AI Supported Image Descriptions

My fellow resident, James Kong (be sure to check out his studio here) has written a post about how AI can aid accessibility, especially when it comes to image descriptions. I was really interested in how I could incorporate this into my own work.

As a disabled artist, I try my best to make my work as accessible as possible. This may take the form of subtitles, audio descriptions and image descriptions. It’s been interesting to see AI experts like James use AI to support the image description process.

I make disabled explainer content on social media and one of the more tedious tasks is image descriptions. Of course, it’s worth the effort, however, I often struggle with writing these descriptions because of the cognitive dysfunction that comes with my disability.

In my previous post where I spoke about ‘process’ and using Midjourney for the first time. I also used AI to support me with the image descriptions. Accuracy for image descriptions is important, so I didn’t rely on them completely however, I enjoyed how much easier it was for me. This is another example of AI being included in the creative process to increase accessibility for all audience members.

Below is an screenshot example of me using Chat GPT to write an image description for me. Interestingly enough, I’ll probably use Chapt GPT to write an image descriptions of the screenshot example.

Image Description: A screenshot image that shows shows a user interface for a text-based image description request. It includes an uploaded image and an AI-generated response. The image itself, seen in the screenshot, features a Black woman with long dreadlocks tied in a bun, pouring coffee from a French press into a white cup. She is in a cozy, well-equipped kitchen. The woman wears a colorful patterned top and bracelets, focusing intently on pouring the coffee. Steam rises from the cup and French press, indicating the coffee is freshly brewed. The scene is bathed in soft, natural light, creating a serene ambiance. The AI-generated description closely matches this depiction, detailing the woman’s appearance, the kitchen setting, and the overall atmosphere.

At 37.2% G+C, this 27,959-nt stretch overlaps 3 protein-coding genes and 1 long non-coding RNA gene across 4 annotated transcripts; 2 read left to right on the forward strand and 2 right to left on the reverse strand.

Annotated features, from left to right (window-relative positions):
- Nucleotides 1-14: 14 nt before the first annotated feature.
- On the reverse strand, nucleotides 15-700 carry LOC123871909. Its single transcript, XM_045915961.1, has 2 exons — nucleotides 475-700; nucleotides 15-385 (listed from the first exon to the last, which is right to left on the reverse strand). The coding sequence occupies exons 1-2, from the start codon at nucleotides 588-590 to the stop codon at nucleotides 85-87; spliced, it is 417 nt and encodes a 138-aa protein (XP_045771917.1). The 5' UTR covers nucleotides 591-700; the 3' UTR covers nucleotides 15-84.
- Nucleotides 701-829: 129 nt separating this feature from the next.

I think Chat GPT did an excellent job at writing the image description. If I were to use it in real life, I would make a few tweaks. Here’s what my edited version would look like.

“An AI generated image that depicts a Black woman with long, neatly styled locs tied up in a bun, pouring coffee from a French press into a white cup. She is in a cozy kitchen setting, adorned with modern appliances and a warm, homely atmosphere. The woman is wearing a colorful, patterned top and several bracelets. Her expression is focused as she carefully pours the coffee, with steam rising from both the cup and the French press, suggesting the coffee is freshly brewed. The lighting is soft and natural, casting a serene ambiance over the scene.”

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On Process & Algorithms

[Image Description: A photorealistic AI generated image of a French press filled with steaming coffee sitting on the counter of an English traditional style kitchen.]